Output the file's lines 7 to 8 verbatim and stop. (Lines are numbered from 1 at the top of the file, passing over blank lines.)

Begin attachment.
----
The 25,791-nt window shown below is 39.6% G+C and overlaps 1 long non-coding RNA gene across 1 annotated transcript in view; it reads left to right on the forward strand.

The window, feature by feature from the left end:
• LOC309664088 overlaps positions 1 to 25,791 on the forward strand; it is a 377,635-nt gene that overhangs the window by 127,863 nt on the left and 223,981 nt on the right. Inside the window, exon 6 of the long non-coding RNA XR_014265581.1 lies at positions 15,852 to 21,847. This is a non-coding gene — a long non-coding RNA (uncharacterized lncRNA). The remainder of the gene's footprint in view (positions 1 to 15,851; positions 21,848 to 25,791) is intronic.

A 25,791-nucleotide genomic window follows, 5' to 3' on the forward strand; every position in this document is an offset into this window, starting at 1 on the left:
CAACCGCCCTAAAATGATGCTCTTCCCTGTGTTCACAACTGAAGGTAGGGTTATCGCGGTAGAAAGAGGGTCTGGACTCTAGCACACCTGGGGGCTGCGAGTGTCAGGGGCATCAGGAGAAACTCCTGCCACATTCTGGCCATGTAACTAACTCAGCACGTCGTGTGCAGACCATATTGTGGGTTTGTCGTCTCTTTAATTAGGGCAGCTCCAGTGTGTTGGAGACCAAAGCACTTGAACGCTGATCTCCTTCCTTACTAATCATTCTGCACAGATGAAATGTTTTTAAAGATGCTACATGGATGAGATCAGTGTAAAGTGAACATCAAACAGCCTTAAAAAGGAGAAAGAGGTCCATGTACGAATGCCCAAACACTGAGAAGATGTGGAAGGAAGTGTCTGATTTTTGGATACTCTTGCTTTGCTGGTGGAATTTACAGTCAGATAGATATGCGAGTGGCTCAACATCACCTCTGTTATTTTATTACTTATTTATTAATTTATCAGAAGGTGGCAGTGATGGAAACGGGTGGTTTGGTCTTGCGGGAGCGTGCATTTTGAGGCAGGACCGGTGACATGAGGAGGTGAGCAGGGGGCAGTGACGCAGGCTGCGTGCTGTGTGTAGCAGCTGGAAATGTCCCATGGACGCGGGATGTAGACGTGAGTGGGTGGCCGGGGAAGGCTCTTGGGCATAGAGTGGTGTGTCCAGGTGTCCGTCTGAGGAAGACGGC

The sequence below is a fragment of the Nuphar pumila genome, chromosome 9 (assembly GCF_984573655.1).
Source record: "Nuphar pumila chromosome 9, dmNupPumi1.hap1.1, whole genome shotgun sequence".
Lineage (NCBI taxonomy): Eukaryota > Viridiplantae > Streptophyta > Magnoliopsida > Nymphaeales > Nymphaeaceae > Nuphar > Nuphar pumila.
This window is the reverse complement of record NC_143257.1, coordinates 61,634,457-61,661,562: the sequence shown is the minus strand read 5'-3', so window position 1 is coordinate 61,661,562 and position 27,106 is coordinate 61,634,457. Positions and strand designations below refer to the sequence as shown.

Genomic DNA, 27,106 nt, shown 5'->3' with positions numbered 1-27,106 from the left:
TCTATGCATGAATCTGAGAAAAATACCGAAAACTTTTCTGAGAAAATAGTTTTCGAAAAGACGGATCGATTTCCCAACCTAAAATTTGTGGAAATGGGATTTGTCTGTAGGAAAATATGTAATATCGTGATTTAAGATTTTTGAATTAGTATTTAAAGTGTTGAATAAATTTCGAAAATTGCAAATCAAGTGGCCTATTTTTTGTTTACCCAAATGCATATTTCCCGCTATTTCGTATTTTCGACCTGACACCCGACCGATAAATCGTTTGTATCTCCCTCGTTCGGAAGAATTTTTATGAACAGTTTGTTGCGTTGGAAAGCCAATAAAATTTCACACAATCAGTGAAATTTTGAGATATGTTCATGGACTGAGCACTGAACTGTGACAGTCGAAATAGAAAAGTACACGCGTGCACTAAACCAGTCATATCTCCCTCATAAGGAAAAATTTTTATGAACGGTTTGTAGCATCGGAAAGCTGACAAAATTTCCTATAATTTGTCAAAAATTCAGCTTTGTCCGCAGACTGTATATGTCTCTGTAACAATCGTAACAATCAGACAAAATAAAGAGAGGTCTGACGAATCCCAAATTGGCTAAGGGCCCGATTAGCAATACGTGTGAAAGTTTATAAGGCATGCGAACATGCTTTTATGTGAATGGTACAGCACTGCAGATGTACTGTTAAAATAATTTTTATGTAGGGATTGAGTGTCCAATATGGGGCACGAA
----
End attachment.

Source record: "Nuphar pumila chromosome 9, dmNupPumi1.hap1.1, whole genome shotgun sequence".
Lineage (NCBI taxonomy): Eukaryota > Viridiplantae > Streptophyta > Magnoliopsida > Nymphaeales > Nymphaeaceae > Nuphar > Nuphar pumila.